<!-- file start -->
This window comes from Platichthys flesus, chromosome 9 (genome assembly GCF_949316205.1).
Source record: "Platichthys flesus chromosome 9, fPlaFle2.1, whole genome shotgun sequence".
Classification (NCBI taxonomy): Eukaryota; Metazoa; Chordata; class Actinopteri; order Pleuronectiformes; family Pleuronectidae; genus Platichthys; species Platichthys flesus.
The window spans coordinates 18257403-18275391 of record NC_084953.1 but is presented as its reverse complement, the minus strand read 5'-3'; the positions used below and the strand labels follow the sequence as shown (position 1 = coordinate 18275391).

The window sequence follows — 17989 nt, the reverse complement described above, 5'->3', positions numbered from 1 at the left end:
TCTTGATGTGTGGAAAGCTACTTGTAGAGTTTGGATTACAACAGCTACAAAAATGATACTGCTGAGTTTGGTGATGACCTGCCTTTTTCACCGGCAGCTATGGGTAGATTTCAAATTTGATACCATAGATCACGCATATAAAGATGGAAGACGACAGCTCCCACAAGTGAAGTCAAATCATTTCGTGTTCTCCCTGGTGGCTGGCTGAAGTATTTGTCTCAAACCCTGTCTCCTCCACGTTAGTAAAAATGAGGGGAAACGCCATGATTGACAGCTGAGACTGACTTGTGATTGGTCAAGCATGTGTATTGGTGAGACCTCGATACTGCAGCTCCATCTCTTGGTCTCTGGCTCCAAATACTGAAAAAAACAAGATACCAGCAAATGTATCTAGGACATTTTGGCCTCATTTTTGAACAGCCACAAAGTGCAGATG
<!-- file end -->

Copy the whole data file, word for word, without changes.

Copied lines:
This window comes from Platichthys flesus, chromosome 9 (genome assembly GCF_949316205.1).
Source record: "Platichthys flesus chromosome 9, fPlaFle2.1, whole genome shotgun sequence".
Classification (NCBI taxonomy): Eukaryota; Metazoa; Chordata; class Actinopteri; order Pleuronectiformes; family Pleuronectidae; genus Platichthys; species Platichthys flesus.
The window spans coordinates 18257403-18275391 of record NC_084953.1 but is presented as its reverse complement, the minus strand read 5'-3'; the positions used below and the strand labels follow the sequence as shown (position 1 = coordinate 18275391).

The window sequence follows — 17989 nt, the reverse complement described above, 5'->3', positions numbered from 1 at the left end:
TCTTGATGTGTGGAAAGCTACTTGTAGAGTTTGGATTACAACAGCTACAAAAATGATACTGCTGAGTTTGGTGATGACCTGCCTTTTTCACCGGCAGCTATGGGTAGATTTCAAATTTGATACCATAGATCACGCATATAAAGATGGAAGACGACAGCTCCCACAAGTGAAGTCAAATCATTTCGTGTTCTCCCTGGTGGCTGGCTGAAGTATTTGTCTCAAACCCTGTCTCCTCCACGTTAGTAAAAATGAGGGGAAACGCCATGATTGACAGCTGAGACTGACTTGTGATTGGTCAAGCATGTGTATTGGTGAGACCTCGATACTGCAGCTCCATCTCTTGGTCTCTGGCTCCAAATACTGAAAAAAACAAGATACCAGCAAATGTATCTAGGACATTTTGGCCTCATTTTTGAACAGCCACAAAGTGCAGATG